The Orlando Magic suffered such a total defeat Wednesday to the San Antonio Spurs that it prompted two of the team's veteran leaders — Glen Davis and Arron Afflalo — to huddle together in the Magic locker room postgame and discuss what their team needs to do next.
Davis and Afflalo spoke quietly and calmly to each other after the 110-89 loss. When their 10-minute conversation ended, they told reporters that everyone on the Magic roster, from the oldest player to its youngest player, needs to know his role better and then follow through.
"When I think of all of those guys [on the Spurs], they know their roles extremely well," Davis said after he and Afflalo finished their talk.
"I think we still need to find out who's our guys and who's not our guys. Then everybody can kind of move on. At the same time, we need to grow. We need to find out who's our energy guy, who's our vocal guy. At times like this, we really need to bite down and check each other, as far as ourselves, and see what we can all do to make this team better."
On Wednesday night, the Magic (5-9) did nothing well.
Their performance contrasted sharply from their efforts at the start of this five-game homestand, which began with wins over the lowly Detroit Pistons and Cleveland Cavaliers and an overtime loss to the Boston Celtics.
Led by veterans Tim Duncan, Manu Ginobili and Tony Parker, the Spurs stifled the Magic offense and carved up the Magic defense.
The Magic hit just 43 percent of their shots, while the Spurs made 52 percent of theirs.
The Magic scored just 11 fastbreak points and gave up 25.
The Magic committed 17 turnovers, leading to 16 San Antonio points.
"Despite tonight," Afflalo said, "we've got a lot of guys in this locker room who really care, who are willing and ready to make the necessary sacrifices and changes to make sure that we improve together. At what pace? I don't know.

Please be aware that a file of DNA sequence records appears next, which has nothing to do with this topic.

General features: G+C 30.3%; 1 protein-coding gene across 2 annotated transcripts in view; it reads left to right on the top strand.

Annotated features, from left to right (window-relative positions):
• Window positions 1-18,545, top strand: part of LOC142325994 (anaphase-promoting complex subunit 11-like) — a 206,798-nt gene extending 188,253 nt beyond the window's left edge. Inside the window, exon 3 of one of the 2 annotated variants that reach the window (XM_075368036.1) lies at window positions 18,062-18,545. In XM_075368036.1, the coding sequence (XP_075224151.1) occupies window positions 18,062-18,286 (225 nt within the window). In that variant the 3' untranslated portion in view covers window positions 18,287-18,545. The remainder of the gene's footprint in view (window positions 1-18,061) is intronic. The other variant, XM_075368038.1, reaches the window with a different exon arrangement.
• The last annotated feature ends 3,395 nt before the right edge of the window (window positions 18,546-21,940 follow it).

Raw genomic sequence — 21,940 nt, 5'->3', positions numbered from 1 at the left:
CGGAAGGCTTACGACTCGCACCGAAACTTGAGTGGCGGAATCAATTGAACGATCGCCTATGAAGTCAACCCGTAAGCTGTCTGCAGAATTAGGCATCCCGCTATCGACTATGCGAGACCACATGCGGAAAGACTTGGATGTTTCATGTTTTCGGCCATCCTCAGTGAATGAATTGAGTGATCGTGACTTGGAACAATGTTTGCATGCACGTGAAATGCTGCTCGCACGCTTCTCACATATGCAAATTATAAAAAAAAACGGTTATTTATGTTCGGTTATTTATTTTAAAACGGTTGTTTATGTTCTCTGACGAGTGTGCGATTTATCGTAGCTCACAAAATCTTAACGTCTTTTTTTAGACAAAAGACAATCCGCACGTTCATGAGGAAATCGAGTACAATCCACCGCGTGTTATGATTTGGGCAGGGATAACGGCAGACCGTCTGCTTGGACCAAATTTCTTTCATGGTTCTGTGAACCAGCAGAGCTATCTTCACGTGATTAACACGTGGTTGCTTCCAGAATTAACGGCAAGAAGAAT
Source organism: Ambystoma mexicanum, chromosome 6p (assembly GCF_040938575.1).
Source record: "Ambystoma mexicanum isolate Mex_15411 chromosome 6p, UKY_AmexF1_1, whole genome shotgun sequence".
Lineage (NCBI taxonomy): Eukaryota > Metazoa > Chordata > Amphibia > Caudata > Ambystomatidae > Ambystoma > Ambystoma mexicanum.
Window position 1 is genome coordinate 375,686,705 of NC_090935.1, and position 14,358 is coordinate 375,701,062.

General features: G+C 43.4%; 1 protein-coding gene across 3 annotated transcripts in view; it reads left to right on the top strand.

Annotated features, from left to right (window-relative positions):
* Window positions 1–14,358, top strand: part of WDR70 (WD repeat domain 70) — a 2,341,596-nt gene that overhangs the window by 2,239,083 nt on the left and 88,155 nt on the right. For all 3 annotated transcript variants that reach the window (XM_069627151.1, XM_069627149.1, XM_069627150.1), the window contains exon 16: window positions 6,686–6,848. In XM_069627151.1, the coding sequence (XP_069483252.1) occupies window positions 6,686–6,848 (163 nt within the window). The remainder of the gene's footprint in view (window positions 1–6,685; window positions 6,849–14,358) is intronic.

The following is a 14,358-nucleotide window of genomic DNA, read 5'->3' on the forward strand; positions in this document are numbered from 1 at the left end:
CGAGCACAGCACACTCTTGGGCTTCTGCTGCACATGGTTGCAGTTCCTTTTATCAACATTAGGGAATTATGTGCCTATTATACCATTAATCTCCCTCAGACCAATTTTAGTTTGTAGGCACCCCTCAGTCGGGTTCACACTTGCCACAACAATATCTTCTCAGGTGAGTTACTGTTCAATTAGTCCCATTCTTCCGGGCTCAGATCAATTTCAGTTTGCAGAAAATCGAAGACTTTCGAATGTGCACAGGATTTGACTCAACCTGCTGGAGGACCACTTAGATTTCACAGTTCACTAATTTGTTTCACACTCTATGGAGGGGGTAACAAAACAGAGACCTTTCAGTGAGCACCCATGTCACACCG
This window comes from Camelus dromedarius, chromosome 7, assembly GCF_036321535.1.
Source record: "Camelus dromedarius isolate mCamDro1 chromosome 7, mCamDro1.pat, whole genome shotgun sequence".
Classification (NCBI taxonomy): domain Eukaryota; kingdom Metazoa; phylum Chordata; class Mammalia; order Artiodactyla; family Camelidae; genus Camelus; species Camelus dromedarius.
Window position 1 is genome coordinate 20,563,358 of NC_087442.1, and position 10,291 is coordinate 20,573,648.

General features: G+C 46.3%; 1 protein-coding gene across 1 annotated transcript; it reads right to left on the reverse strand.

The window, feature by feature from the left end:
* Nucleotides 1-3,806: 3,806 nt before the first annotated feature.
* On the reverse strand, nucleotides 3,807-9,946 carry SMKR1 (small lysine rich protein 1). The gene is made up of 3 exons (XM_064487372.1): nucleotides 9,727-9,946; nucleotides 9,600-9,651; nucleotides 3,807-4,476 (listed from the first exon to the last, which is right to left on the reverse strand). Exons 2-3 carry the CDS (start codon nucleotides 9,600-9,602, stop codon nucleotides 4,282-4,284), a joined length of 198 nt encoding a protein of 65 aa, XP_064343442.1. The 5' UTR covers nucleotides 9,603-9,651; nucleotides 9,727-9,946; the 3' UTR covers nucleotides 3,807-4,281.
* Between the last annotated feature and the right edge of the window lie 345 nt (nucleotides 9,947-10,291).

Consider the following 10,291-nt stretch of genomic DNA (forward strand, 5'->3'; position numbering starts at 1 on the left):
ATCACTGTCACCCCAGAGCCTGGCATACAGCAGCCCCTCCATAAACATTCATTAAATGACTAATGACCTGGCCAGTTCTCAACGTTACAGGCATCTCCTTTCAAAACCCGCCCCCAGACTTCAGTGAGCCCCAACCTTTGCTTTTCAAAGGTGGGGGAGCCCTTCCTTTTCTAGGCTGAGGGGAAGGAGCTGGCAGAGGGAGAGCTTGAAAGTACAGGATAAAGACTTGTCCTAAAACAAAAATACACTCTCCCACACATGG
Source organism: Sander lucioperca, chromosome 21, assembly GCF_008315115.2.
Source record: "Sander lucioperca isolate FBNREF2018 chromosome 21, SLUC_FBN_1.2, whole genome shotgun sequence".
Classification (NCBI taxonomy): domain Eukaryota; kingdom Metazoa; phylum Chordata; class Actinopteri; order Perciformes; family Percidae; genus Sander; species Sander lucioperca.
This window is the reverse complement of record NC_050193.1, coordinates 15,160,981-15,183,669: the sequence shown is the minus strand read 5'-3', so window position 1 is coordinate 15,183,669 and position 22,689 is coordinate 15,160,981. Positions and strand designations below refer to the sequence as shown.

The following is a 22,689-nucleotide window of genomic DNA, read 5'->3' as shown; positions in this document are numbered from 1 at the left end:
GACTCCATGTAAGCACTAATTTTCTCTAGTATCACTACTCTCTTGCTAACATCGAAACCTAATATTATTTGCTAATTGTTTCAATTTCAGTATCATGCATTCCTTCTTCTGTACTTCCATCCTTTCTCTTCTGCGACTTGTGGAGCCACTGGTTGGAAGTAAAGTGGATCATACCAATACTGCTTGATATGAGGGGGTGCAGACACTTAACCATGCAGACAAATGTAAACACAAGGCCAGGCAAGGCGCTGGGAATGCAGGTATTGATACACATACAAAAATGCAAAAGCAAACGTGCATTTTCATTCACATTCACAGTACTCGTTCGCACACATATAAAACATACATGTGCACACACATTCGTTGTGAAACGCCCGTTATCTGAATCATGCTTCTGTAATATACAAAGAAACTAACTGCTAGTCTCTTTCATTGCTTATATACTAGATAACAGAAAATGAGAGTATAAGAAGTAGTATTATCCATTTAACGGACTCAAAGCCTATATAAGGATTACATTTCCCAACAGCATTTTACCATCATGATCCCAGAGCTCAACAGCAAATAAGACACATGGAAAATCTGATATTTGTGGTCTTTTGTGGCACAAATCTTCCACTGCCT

"But we are going to start — I'm trying to use the right word — building in the right direction as a unit. Considering all the changes that's been made, you have to find an area of consistency to grow. You can't have a lot of variables every single time you step on the court."
Effort should be a given, Afflalo said.
"From an individual standpoint and from a team standpoint," he continued, "we have to know what to expect from each other and how we're going to help each other achieve those things individually so that we can grow together."
Magic coach Jacque Vaughn has said all along that he would welcome input from his players and that he wants to see his players hold each other accountable and take initiative. Davis and Afflalo didn't point fingers at any specific teammates or at anyone else. Instead, they said everyone — including themselves — needs to narrow his focus and do "something in particular that this team needs."
Vaughn didn't like what he saw during the game, either.
"You can't afford to simply walk into the game," Vaughn said. "You have to be prepared and run into the game. We were lucky that we weren't down by more at halftime, and we can't let what we do on the offensive end dictate our approach."
San Antonio (13-3) took command with a 13-0 run late in the first quarter and never relinquished control.
Ginobili led all scorers with 20 points, scoring 18 of them on 3-pointers.
The Magic received a team-high 16 points from Afflalo, who said good could come from the loss.
"When we step on the court, it's not a free-for-all in a sense," he said. "There's going to be more clarity to what's expected from each other."
Afflalo offered an example of what he meant by “clarity.” Perhaps a big man would be told that his primary task in a specific game would be to collect 12 rebounds; that specific goal, when made clear to the player and the team, then would be easier for that player to meet because he would then focus on it. And, Afflalo added, it would create a "positive vibe" in the locker room and on the court and on the bench during games.
Afflalo was asked specifically whether the desire to make roles clearer came from Vaughn or from the veterans in the locker room.
“It definitely stems from him because he’s been great with us thus far,” Afflalo answered. “Coach actually has been absolutely great, being patient with us as we try to figure things out. Some of this comes from the locker room — us just kind of getting together, along with Coach, and trying to make it happen so that we start building.
“If that leads to a win the next game, it does. But if not, at least start building so we can start focusing on consistency.”Copyright © 2015, The Baltimore Sun